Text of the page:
Monday, January 21, 2008

Good Police Work: Reasonable Cause

State v. Wilkes, no. 07-0824 (Iowa Ct. App. Jan. 16, 2008)

Wilkes was parked in a quarry owned by the city of Atlantic, after dark. Police officers approached the vehicle and asked for identification. At some point the opdor of alcohol was noticed, Wilkes was asked to perform field sobriety tests, and he was arrested for OWI.

Wilkes moved to suppress the evidence before trial, arguing an illegal search, and the court agreed. This appeal followed.

Police said that they had no suspicion of wrongdoing when they approached the vehicle, and there was no evidence that the quarry was a high crime area. A lone vehicle in a parking lot with the engine running does not support a reasonable suspicion of criminal activity that would supply reasonable cause.

The court concluded that Wilkes was seized, because under the circumstances a reasonable person would not have felt he was free to leave. There was also no reasonable community caretaking argument to be made because there was no evidence that Wilkes needed assistance.

This case rings a bell for me because I lost one at a suppression hearing under rather similar circumstances. Officers set up across the street from a cooperative that had a lot of anhydrous ammonia nurse tanks. There'd been thefts taking place on a regular basis. So one night a guy pulls in there at 3:00 am and parks with his lights off for a little while, pulls out, and goes down the road. He gets stopped and he's drunk enough to be charged.

The argument centered on whether the co-op was a high crime area. It didn't matter to the court that I had the manager of the co-op testifying that thefts of ammonia were a daily occurence at that location and we were in the heyday of meth labs in the area. It was merely whether there was reasonable cause to stop the guy.

Reasonable cause in a vehicle stop is a judgment call most times. I would think that a stronger argument could be made by inquiring of the owner of the property whether it was open to the public or not, before the stop was made-that could certainly provide a higher quantum of reasonable cause.

On the other hand, in both cases a couple of drunks in motor vehicles were taken off the street and forced to sober up, as well as put to a great deal of inconvenience and saddled with an NCIC arrest recort that will be of use at some future time.

That's not a bad day's work when you think about it.

Saturday, January 12, 2008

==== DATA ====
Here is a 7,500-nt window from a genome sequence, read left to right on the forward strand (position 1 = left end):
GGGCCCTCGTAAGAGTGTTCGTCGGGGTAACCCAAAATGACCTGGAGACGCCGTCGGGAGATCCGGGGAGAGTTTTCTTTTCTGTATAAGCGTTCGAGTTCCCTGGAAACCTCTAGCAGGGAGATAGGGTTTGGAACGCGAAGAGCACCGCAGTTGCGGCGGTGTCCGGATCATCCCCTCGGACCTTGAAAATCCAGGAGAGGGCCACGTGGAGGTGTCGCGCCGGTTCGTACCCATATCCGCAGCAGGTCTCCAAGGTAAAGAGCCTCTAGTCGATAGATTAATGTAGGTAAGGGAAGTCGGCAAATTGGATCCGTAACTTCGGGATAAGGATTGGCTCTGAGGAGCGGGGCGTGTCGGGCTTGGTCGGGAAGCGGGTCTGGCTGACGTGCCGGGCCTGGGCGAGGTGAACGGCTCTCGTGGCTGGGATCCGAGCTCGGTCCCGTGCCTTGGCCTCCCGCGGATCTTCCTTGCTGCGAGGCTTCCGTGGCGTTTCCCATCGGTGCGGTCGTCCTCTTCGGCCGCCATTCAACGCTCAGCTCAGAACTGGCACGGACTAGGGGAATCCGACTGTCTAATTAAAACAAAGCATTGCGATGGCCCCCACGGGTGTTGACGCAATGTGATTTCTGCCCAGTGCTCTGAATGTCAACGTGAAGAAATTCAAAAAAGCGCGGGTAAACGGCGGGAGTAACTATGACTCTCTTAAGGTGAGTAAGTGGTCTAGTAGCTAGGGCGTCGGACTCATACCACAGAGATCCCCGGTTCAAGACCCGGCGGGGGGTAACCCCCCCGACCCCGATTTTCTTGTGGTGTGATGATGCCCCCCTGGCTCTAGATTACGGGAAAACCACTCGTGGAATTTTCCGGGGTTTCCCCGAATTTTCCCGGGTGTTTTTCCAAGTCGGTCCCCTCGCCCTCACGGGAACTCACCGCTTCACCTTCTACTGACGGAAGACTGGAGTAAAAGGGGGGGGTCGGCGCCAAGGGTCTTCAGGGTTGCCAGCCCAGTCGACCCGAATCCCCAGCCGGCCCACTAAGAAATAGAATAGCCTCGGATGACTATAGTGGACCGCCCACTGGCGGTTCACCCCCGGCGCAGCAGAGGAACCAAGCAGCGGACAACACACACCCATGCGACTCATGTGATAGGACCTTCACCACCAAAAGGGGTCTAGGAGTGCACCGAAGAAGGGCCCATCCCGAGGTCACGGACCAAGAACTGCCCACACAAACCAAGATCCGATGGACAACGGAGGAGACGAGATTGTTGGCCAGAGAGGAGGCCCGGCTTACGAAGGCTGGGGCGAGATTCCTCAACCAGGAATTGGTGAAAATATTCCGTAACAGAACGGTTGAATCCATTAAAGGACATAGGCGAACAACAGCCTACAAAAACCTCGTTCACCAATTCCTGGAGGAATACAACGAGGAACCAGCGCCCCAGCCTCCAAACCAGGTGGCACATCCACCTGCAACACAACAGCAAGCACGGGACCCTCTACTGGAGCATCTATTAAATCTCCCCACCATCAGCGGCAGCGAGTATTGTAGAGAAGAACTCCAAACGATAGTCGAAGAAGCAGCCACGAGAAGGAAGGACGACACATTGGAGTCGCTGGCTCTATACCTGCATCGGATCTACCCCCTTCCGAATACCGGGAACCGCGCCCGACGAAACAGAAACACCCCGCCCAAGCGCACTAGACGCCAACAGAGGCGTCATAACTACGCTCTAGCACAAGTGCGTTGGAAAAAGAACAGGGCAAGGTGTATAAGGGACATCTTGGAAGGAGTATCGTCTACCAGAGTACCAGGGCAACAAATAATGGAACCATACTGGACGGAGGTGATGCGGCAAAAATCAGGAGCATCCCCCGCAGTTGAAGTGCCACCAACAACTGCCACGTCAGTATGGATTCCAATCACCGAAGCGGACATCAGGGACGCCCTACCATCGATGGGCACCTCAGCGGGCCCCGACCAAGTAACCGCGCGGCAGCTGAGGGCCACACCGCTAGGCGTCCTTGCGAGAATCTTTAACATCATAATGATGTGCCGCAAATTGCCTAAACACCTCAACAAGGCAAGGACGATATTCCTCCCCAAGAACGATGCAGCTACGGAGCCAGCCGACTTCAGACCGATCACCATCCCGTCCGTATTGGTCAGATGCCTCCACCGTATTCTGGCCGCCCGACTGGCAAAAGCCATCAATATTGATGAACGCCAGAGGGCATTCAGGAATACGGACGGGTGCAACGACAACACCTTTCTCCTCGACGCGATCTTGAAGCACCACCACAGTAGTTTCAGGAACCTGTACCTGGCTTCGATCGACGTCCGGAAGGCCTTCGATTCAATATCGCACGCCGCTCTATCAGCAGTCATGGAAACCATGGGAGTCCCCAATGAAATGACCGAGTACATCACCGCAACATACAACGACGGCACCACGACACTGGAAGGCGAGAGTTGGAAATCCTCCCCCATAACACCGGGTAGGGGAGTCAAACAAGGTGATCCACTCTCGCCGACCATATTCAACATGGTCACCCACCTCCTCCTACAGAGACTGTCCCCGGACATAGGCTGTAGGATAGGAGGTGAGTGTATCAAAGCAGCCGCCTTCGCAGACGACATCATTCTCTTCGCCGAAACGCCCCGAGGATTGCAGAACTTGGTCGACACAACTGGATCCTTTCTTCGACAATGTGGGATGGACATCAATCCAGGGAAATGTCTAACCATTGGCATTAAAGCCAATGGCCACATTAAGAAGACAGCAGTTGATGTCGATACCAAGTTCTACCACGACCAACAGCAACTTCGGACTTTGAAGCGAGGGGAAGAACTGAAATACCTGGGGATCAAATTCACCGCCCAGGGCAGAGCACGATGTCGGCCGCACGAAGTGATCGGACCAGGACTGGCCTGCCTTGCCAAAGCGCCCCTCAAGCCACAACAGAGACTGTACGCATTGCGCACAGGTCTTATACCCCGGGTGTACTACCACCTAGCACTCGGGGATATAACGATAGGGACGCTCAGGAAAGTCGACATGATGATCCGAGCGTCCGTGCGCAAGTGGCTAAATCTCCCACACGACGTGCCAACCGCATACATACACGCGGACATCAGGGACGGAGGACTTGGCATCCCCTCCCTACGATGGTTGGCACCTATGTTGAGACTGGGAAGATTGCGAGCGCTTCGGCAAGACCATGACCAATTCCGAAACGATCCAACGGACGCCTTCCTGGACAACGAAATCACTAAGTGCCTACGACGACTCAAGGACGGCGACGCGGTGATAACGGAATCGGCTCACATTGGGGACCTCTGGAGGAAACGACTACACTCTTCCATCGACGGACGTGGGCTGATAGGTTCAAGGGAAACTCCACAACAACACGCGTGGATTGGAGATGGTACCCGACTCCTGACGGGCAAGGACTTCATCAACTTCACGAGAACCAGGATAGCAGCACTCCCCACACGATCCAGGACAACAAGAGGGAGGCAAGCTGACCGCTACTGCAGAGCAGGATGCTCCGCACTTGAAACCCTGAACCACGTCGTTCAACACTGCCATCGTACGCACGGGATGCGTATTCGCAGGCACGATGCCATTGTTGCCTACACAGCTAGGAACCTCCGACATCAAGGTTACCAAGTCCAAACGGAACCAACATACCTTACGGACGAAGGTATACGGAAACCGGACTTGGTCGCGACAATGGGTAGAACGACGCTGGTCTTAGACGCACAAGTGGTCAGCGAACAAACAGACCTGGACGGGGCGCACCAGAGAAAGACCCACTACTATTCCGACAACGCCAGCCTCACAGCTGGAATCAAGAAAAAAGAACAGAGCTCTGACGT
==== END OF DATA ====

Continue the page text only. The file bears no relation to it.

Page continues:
The First Thing We Do, We Kill All The Witnesses Part II

Folks in our little corner of the world will remember when we blogged State v. Bentley, (9-28-07) in which we here discussed the confrontation clause jurisprudence of one Antonin Scalia who seems to be in love with the bare language of the clause and blind to the horrifying outcomes of their jurisprudence.

That story was the case of the Bentley brothers, both of whom serially sexually assaulted the same child here in Iowa. One Bentley murdered the child and was sent to prison for life. The other was tried for sexually abusing her. As it happened, the statement the child gave to child protection workers could not be used against Roger Bentley because....surprise surprise! his brother murdered her, and poor Roger couldn't confront the 'witness'. It was awfully convenient that she was murdered, but that didn't seem to cause our supremes any heartburn.

Mr. Miller says he's bringing the Bentley case to the Supremes in Washington.

And thereby hangs a tale.

There's a parallel case out of the great state of California, Giles v. California in which the same issue of Scalia's confrontation clause jurisprudence will be front and center.

Giles had had a problematic romantic relationship with the victim Brenda Avie. Giles killed her in his garage but he claimed he was defending himself. An officer testified at trial that he had gone to Avie's house to intervene in a fight the two were having a couple weeks prior to the murder and Avie said at the time that Giles had threatened to kill her. Giles now says the officer should not have testified to what Avie said to him because it was hearsay and that it violated Scalia's precious confrontation clause. He was convicted and his state appeal failed.

The State's position is that Giles killed Avie, and should therefore not profit from his criminal act. It doesn't take a lot of imagination to infer that Roger Bentley benefited equally, if by proxy.